Based on discussions in the Internet newsgroups, on web forums, and in classrooms about the decision to put the management architecture of Exchange 2007 on top of the Windows PowerShell, you would think that this was one of the most controversial decisions that Microsoft has ever made. Indeed, there has been enthusiastic debate (and name calling) on both sides of the fence. Depending on whom you ask, some experienced Exchange administrators will tell you that the Exchange Management Shell (EMS) is the best improvement that has been made to Exchange 2007.
Debating its merits really serves no useful purpose in this book, and I have to admit, I have become one of the EMS's biggest supporters. All it took was spending a little bit of time with it and getting to know some of the basic functionality. The biggest fear that many administrators have is that they will have to learn not only some of the shell's commands (called cmdlets) but also a scripting language just to manage Exchange Server 2007.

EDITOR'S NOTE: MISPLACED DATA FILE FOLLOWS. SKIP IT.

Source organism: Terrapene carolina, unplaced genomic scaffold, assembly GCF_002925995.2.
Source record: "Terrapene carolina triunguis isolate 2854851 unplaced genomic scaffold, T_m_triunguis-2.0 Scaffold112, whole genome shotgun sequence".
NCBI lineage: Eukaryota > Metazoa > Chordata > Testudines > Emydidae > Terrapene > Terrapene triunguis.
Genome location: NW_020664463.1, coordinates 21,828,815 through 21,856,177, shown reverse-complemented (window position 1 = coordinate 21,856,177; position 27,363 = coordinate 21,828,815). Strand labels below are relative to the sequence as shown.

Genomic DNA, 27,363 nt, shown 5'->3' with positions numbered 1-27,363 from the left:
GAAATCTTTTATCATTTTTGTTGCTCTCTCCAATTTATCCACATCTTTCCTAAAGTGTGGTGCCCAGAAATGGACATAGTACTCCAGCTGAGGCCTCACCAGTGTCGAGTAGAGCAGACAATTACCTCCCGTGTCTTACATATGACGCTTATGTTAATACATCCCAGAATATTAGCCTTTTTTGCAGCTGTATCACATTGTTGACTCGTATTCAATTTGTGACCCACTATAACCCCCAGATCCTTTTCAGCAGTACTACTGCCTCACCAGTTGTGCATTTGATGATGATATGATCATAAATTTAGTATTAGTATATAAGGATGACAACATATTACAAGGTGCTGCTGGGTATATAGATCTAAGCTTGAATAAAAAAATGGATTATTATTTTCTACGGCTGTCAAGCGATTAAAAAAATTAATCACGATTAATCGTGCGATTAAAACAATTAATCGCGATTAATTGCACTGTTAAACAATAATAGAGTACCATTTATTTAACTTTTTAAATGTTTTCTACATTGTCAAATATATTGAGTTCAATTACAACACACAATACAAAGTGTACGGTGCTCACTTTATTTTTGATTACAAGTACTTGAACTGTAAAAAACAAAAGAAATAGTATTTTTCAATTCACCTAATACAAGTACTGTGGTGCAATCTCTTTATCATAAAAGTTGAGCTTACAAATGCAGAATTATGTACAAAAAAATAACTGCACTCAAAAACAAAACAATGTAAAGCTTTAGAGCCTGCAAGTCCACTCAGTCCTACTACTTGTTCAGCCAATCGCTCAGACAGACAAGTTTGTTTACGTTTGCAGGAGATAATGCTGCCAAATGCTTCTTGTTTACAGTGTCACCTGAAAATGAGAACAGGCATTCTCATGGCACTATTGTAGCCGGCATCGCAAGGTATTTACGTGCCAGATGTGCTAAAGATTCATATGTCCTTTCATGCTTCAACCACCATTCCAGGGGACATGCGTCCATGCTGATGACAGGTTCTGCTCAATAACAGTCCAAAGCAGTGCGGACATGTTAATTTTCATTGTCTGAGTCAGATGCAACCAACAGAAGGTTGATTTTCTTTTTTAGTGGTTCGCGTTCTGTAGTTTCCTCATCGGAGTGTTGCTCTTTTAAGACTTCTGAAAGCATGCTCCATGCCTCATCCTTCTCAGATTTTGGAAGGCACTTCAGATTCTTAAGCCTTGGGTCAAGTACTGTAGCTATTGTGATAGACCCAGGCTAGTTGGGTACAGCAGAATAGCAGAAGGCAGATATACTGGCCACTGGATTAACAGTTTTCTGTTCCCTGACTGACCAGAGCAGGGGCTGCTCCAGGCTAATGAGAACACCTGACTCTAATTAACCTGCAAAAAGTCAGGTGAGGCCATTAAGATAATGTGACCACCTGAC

Is knowledge of the EMS required? Some administrators will manage their Exchange servers for years and rarely use the EMS, while others will use it daily. However, we think it is safe to say that at least limited knowledge of the EMS will be required by all administrators.
The intent of the EMS is to provide a consistent interface for performing management tasks for Exchange 2007 servers, whether you are performing automation tasks, writing scripts, or ...